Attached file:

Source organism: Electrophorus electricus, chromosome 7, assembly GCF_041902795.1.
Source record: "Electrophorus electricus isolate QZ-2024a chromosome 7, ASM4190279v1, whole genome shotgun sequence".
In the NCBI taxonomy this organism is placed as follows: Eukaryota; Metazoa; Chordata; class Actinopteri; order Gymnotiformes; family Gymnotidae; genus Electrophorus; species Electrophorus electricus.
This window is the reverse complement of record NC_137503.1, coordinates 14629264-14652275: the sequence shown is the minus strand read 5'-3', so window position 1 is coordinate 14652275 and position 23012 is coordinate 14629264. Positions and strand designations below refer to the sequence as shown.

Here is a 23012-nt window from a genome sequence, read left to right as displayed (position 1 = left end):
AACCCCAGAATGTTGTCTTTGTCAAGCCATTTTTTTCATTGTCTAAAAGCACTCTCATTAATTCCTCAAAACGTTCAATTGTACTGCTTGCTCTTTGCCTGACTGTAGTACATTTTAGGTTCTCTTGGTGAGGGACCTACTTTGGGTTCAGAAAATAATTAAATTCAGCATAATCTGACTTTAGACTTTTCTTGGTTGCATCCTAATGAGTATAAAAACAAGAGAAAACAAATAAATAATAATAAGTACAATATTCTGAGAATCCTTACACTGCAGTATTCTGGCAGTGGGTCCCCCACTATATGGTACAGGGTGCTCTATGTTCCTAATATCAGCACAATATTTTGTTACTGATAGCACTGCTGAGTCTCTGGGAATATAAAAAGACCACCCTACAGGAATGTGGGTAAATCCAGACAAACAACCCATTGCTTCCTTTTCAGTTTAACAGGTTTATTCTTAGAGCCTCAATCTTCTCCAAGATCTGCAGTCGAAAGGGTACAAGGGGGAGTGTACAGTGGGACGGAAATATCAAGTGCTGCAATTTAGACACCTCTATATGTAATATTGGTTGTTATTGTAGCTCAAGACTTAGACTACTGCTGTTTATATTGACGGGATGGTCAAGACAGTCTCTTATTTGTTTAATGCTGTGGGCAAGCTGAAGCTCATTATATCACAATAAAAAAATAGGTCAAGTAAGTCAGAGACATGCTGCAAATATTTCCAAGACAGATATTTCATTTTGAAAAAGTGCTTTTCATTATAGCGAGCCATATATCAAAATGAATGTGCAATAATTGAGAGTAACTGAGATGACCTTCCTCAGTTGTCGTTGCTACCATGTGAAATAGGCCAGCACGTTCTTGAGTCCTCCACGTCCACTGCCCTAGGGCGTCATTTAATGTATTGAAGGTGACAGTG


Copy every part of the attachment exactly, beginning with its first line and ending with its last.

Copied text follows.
Source organism: Electrophorus electricus, chromosome 7, assembly GCF_041902795.1.
Source record: "Electrophorus electricus isolate QZ-2024a chromosome 7, ASM4190279v1, whole genome shotgun sequence".
In the NCBI taxonomy this organism is placed as follows: Eukaryota; Metazoa; Chordata; class Actinopteri; order Gymnotiformes; family Gymnotidae; genus Electrophorus; species Electrophorus electricus.
This window is the reverse complement of record NC_137503.1, coordinates 14629264-14652275: the sequence shown is the minus strand read 5'-3', so window position 1 is coordinate 14652275 and position 23012 is coordinate 14629264. Positions and strand designations below refer to the sequence as shown.

Here is a 23012-nt window from a genome sequence, read left to right as displayed (position 1 = left end):
AACCCCAGAATGTTGTCTTTGTCAAGCCATTTTTTTCATTGTCTAAAAGCACTCTCATTAATTCCTCAAAACGTTCAATTGTACTGCTTGCTCTTTGCCTGACTGTAGTACATTTTAGGTTCTCTTGGTGAGGGACCTACTTTGGGTTCAGAAAATAATTAAATTCAGCATAATCTGACTTTAGACTTTTCTTGGTTGCATCCTAATGAGTATAAAAACAAGAGAAAACAAATAAATAATAATAAGTACAATATTCTGAGAATCCTTACACTGCAGTATTCTGGCAGTGGGTCCCCCACTATATGGTACAGGGTGCTCTATGTTCCTAATATCAGCACAATATTTTGTTACTGATAGCACTGCTGAGTCTCTGGGAATATAAAAAGACCACCCTACAGGAATGTGGGTAAATCCAGACAAACAACCCATTGCTTCCTTTTCAGTTTAACAGGTTTATTCTTAGAGCCTCAATCTTCTCCAAGATCTGCAGTCGAAAGGGTACAAGGGGGAGTGTACAGTGGGACGGAAATATCAAGTGCTGCAATTTAGACACCTCTATATGTAATATTGGTTGTTATTGTAGCTCAAGACTTAGACTACTGCTGTTTATATTGACGGGATGGTCAAGACAGTCTCTTATTTGTTTAATGCTGTGGGCAAGCTGAAGCTCATTATATCACAATAAAAAAATAGGTCAAGTAAGTCAGAGACATGCTGCAAATATTTCCAAGACAGATATTTCATTTTGAAAAAGTGCTTTTCATTATAGCGAGCCATATATCAAAATGAATGTGCAATAATTGAGAGTAACTGAGATGACCTTCCTCAGTTGTCGTTGCTACCATGTGAAATAGGCCAGCACGTTCTTGAGTCCTCCACGTCCACTGCCCTAGGGCGTCATTTAATGTATTGAAGGTGACAGTG